Reading didn't make sense to me until I was nearly 7. I remember that it was wet play, and I was looking for something to do, and for some reason I went to the book corner. I hadn't gone there much because the book corner was two bookshelves, jointed in the middle. They joined together and could be locked, and were only used by the teacher and the "free readers" who no longer had to read Janet and John and the other more interesting reading scheme books for children who weren't "slow readers". I picked up a Through The Rainbow Silver reader. I remember it had a story about Robin Hood in it, and had very detailed coloured pictures. I could read it! When she came back from her break, I convinced my teacher to let me read it to her- and low and behold, I went from Slow Reader to Free Reader!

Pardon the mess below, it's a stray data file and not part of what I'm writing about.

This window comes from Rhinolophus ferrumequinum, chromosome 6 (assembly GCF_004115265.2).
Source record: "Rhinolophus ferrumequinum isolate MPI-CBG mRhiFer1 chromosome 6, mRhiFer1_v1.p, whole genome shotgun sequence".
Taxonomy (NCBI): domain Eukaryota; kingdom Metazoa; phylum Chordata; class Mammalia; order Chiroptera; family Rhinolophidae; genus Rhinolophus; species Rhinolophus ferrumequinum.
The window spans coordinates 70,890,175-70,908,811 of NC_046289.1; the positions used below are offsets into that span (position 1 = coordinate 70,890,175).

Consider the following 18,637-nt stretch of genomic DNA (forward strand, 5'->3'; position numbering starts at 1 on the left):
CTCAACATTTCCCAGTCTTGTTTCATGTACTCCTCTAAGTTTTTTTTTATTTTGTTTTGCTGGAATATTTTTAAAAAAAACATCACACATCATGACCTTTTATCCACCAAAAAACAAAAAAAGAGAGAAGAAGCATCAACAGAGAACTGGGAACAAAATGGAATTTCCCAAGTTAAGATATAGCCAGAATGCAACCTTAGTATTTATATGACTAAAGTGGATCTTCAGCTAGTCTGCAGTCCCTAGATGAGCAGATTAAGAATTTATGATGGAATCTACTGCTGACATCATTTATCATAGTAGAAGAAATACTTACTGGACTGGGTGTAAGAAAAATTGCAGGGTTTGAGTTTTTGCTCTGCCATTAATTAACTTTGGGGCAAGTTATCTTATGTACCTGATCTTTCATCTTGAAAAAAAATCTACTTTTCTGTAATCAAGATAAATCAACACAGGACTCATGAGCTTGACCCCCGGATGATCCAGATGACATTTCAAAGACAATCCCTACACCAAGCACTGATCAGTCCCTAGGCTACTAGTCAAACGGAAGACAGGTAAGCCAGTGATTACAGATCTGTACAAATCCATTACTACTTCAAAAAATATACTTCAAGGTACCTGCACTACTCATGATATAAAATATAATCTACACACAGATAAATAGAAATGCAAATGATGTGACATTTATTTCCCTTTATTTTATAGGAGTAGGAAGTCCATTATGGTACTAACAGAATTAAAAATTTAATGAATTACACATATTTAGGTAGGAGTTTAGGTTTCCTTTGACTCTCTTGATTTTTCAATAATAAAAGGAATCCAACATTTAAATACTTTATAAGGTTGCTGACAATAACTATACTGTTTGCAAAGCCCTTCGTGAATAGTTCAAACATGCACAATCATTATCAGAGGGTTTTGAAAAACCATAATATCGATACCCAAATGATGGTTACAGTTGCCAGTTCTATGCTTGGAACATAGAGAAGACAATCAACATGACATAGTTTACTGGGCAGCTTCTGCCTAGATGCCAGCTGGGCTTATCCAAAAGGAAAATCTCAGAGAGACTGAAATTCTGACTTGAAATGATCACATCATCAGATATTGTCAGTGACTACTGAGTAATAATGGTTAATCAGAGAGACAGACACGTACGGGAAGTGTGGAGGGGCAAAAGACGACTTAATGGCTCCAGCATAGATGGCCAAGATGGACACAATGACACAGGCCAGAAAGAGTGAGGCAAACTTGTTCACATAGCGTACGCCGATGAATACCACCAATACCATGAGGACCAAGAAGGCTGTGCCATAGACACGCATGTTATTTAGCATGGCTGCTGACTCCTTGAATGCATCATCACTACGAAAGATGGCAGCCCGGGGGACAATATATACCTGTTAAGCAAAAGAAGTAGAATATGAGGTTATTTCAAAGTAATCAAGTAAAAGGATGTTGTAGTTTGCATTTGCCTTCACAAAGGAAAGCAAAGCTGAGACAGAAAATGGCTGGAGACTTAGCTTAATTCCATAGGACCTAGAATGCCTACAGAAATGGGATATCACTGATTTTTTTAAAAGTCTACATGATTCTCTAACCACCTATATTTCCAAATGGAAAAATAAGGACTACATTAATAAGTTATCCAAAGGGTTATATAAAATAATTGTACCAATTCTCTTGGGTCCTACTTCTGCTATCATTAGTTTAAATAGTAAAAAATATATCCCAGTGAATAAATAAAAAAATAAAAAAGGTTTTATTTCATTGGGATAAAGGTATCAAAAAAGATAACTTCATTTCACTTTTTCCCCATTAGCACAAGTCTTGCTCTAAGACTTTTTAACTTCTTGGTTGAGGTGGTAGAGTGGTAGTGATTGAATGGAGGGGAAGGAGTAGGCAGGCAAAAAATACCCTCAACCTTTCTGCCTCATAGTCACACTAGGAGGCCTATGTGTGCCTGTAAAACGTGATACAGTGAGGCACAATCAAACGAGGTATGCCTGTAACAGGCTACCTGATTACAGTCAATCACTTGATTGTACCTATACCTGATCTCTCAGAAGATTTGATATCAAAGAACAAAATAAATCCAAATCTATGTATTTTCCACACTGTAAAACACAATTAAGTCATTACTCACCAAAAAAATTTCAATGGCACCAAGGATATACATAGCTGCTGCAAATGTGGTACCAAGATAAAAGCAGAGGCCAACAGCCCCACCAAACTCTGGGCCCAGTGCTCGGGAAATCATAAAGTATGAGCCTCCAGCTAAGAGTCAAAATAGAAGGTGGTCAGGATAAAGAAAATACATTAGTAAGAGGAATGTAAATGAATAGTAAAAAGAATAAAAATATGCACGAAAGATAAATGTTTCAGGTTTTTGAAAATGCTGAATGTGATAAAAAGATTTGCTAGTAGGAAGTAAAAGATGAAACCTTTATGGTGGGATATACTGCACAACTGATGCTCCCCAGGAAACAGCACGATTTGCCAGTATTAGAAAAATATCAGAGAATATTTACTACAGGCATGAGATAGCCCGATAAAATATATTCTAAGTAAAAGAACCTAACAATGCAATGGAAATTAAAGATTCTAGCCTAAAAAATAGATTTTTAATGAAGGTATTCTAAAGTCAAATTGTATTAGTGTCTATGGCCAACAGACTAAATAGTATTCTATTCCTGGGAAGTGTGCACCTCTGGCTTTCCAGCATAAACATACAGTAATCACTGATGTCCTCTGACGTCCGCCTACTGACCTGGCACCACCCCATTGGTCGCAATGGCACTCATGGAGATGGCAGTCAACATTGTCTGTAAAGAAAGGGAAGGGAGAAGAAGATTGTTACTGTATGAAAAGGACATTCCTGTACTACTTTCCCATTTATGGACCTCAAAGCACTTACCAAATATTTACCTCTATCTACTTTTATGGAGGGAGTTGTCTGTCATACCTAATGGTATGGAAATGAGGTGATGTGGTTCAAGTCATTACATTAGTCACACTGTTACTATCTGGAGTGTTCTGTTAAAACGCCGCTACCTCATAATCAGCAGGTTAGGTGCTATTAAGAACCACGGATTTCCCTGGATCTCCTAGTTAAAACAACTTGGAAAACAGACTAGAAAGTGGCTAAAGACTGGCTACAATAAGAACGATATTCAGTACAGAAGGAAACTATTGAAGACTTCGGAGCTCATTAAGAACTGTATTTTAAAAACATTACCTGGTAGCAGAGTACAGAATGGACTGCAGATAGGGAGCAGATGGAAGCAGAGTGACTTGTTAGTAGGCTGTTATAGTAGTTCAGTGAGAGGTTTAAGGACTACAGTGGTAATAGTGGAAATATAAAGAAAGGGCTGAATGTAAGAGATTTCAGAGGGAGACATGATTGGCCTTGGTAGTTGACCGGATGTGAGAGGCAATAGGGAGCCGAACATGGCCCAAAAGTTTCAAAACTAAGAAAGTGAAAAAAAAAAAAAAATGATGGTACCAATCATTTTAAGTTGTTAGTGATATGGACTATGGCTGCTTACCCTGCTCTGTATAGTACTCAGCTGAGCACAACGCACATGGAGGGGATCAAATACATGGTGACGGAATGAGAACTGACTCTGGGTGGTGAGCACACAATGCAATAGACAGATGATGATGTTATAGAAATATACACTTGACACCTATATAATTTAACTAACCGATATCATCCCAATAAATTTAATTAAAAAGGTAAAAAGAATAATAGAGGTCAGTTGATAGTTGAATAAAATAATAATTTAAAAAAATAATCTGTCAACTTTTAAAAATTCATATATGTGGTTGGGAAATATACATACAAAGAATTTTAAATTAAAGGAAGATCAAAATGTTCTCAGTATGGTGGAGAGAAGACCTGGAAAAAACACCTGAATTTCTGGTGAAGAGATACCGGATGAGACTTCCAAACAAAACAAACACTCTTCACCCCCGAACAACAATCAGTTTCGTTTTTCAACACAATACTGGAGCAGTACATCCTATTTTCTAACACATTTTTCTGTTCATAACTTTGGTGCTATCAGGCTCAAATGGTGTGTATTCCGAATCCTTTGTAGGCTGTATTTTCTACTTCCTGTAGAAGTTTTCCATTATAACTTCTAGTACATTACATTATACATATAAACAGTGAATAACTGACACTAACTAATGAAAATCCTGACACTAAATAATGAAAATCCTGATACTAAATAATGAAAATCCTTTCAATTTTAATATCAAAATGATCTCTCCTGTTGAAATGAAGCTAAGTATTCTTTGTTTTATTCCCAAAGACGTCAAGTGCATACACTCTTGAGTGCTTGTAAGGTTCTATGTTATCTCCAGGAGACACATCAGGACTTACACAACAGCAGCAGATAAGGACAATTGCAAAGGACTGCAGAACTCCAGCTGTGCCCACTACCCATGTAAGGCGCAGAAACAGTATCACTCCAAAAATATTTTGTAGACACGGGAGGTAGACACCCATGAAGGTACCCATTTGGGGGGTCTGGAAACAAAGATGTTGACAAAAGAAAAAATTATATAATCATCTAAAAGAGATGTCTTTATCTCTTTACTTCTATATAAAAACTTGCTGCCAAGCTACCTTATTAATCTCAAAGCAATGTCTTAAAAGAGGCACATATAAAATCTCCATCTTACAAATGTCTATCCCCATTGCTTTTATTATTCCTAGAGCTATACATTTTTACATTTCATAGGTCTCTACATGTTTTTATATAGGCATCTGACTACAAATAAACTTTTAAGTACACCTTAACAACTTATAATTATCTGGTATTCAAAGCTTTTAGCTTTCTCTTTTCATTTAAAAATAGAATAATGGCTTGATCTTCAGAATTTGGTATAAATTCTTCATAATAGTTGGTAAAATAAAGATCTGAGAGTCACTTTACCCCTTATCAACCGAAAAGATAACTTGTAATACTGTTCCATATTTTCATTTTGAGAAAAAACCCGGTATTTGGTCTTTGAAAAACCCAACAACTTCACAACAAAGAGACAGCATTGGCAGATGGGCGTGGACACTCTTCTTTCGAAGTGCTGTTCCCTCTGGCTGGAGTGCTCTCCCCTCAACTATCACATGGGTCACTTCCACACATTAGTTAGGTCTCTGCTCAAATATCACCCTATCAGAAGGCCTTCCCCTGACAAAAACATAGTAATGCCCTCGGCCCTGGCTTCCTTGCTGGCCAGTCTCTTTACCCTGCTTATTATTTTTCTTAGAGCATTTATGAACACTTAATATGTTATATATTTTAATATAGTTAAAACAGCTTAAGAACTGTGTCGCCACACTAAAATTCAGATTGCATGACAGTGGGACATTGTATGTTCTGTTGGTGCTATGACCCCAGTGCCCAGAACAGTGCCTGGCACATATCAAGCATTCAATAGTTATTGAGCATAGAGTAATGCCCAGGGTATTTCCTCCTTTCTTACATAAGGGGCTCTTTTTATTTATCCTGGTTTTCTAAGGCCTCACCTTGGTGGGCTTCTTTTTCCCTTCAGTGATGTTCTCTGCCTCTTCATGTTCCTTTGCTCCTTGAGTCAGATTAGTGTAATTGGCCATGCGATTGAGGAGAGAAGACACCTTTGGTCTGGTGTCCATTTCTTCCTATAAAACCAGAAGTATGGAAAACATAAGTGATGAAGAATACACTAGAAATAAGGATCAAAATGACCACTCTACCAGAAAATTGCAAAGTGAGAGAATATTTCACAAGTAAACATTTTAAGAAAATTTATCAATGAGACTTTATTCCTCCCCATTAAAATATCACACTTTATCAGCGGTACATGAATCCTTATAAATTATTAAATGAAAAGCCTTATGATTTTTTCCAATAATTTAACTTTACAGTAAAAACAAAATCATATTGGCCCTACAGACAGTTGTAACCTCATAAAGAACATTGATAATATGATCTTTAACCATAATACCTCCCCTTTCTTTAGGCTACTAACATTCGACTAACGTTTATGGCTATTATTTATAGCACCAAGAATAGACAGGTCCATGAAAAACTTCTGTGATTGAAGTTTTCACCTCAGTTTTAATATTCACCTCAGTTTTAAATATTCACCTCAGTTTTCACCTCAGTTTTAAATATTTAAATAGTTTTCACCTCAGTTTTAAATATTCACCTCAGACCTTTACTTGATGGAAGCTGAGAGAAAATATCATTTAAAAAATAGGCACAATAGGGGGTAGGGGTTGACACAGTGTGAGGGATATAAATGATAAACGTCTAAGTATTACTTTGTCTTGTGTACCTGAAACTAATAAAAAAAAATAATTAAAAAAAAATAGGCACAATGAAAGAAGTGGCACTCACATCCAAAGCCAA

My strongest memories of reading at Primary school are in fact being read to. My teacher in 3rd and 4th year Juniors was called Mrs Stowell, and she read some great books to us. I have very strong memories of The Dark Is Rising, the second in the Dark Is Rising sequence. We were in a mobile classroom not far from Buckinghamshire, where Susan Cooper set the novel, although I can't say if that was why the book resonated so strongly with me: in fact, until I reread it I forgot it was set not far from where my aunt and uncle live. But the sense of place in the novel is extremely powerful. The fourth chapter, The Walker on the Old Way has a description which is so vivid I was convinced that the novel had been dramatised on children's television in the late 70s. Will Stanton, an eleven year old boy who is the seventh son of a seventh son, has discovered that he is one of the Old Ones, the defenders of the Light, who are striving to defeat the rising power of the Dark. Will has just discovered his power, but doesn't yet know how to use it, and on his way home after Christmas shopping, he decides to instruct a fallen branch to burn: